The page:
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There is a growing need for assistance with homeless persons, children with special needs, and those with substance abuse problems. Growth is also expected in the area of First Nations outreach and community development, especially for youth and in rehabilitation. Employment opportunities are much better for those who have appropriate post-secondary education.
Community and social service workers administer and implement a variety of social assistance programs and community services (life skills workshops, substance abuse treatment programs and other community and social service programs). They assist clients in dealing with personal and social problems. They are employed by social service and government agencies, group homes, correctional facilities and other establishments.
Community and social service workers may interview clients to obtain their case histories and other background information. They may prepare intake reports, assess their clients and investigate their eligibility for social benefits. If necessary, they will refer their clients to other social services. Later they meet again with their clients to assess their progress, give them support and discuss any difficulties or problems. Community and social service workers may work in schools as paraprofessionals assisting with children with special needs along side occupational therapists or provide respite for families with children with special needs.
This work is done under the supervision of social workers or health care professionals. They also can assist in evaluating the effectiveness of these treatment programs by tracking clients’ behavioural changes and responses to interventions. Community and social service workers maintain contact with other social service agencies involved with their clients to provide information and to obtain feedback on clients’ overall progress.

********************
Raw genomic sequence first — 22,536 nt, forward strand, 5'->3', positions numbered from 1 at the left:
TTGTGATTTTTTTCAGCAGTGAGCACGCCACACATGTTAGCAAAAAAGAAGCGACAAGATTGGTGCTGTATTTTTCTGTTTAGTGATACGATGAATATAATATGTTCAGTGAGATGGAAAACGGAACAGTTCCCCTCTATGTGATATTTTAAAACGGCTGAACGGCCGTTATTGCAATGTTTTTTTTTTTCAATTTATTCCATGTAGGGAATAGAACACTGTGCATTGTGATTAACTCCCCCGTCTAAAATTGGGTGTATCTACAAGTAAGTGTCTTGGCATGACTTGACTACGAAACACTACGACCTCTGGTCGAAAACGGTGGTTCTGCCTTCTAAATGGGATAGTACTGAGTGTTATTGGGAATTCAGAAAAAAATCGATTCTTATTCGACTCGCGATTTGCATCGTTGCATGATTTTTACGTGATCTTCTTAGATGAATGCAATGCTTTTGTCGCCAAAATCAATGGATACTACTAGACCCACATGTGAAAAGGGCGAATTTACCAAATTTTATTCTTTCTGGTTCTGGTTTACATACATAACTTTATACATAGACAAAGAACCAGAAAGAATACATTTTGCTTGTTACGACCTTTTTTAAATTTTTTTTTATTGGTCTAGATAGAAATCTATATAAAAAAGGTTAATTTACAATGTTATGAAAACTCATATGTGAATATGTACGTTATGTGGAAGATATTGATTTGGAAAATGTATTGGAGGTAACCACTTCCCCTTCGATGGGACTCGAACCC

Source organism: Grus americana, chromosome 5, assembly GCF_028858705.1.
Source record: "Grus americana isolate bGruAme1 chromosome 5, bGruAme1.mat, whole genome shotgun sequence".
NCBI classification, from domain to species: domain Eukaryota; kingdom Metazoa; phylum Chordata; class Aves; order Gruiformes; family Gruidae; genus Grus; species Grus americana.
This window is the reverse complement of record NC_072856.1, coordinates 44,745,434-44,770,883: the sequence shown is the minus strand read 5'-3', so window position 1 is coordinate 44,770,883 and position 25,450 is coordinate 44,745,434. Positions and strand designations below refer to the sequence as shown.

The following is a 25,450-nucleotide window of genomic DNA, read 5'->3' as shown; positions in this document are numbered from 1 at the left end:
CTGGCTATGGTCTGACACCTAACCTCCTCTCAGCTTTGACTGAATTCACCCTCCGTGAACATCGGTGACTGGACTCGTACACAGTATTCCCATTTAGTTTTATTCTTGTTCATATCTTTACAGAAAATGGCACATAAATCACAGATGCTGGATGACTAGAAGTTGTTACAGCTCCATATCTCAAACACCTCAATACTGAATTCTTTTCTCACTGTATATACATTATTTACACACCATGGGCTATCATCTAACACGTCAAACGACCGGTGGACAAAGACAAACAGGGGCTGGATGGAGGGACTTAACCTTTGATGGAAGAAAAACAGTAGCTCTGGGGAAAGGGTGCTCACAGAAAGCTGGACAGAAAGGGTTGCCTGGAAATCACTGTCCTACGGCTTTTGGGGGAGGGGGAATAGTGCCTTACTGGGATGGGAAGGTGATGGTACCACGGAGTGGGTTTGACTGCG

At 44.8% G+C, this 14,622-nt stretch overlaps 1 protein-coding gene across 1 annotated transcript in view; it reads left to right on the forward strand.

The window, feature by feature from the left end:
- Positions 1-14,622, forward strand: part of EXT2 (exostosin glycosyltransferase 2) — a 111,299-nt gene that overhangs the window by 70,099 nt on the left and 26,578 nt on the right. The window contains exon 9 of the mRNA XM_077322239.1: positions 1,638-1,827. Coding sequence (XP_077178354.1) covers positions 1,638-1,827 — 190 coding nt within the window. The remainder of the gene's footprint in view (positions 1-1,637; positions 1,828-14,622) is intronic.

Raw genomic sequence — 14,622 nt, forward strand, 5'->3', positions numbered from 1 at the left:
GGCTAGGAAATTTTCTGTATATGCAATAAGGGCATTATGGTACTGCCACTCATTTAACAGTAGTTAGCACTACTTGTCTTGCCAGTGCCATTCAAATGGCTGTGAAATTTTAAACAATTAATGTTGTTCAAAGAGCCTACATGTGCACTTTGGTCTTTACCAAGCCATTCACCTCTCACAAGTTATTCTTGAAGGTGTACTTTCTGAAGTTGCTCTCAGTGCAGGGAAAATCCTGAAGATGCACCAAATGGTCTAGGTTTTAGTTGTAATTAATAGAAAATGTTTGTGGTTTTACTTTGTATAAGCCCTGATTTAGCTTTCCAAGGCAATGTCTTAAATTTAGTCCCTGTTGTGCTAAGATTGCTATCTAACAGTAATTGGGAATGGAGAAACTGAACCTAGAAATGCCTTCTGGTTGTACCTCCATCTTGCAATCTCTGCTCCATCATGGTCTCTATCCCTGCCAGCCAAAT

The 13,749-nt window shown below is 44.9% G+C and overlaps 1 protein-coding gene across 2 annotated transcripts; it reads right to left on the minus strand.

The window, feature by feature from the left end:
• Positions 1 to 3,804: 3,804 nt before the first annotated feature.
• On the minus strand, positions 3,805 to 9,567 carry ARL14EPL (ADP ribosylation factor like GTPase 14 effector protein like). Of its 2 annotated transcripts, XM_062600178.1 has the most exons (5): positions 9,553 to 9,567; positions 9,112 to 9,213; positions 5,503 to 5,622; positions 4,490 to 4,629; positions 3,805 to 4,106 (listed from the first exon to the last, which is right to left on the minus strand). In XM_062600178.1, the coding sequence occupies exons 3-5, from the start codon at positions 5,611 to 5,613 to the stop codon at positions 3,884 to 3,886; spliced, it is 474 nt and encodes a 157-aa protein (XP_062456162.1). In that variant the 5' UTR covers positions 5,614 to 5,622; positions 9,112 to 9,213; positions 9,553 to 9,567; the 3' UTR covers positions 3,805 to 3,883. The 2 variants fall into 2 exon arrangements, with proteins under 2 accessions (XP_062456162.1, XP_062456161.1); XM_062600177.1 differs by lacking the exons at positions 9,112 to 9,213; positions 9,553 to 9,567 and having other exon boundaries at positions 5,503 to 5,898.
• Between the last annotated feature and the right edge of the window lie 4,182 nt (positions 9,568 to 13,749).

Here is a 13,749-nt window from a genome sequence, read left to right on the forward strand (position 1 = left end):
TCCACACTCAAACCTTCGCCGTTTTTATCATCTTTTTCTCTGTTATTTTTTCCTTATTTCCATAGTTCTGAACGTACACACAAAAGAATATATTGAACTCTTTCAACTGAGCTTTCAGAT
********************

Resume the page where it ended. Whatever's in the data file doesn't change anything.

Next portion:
– Practicum may include any shifts other than day shift (i.e. evenings– 3 to 11 pm or nights– 11 pm to 7 am and possible weekends).
– Students are responsible for their own transportation to and from designated offsite training and practicum sites.
– Practicum training is conducted in shifts of a minimum of 5 hours per day for a total of 100 hours distributed equally over a four-week practicum placement.
– Clinical placement sites are subject to availablitity (may be in various areas).
– Practicum sites may require more current and/or additional CRC (for instance: RCMP) and TB testing (to be done at student’s expense)
– Note that successful completion of any of EC100 individually or as part of a program will allow the student to apply for assistant status. Successful completion of
EC100 includes attendance of a minimum of 90 instructional/classroom hours to be eligible for this certificate.
This program includes the Nonviolent Crisis Intervention© Seminar using the Crisis Prevention Institute, Inc. curriculum and certified training. All students will be able to take the exam to become Blue Card™ endorsed.
• In this module, students will complete their training and certification in Crisis Prevention (CPI Certified) Non-Violent Crisis Intervention, FoodSafe Level 1, Standard First Aid with CPR-C and AED, WHMIS, and eSuicideTalk Training
• Also included in the module is a component on professional ethics and working in the Community Support Work field
• Increase sensitivity to and understanding of others by becoming other oriented
• Develop effective means of communication – listening, attending, paraphrasing, providing feedback and understanding of perceptions
• Stress management
• Assertiveness training
• Computer basics/file management
• Goal setting, note taking, problem solving, team work
• Overview of policies & procedures
• Demonstrate ability to use MS Word and MS PowerPoint
• 4-week practicum of 25 hours per week
• For this practicum the student may choose one of the following options:
– CS500 – Child/Youth Care Services
– CS600 – Adult Care Services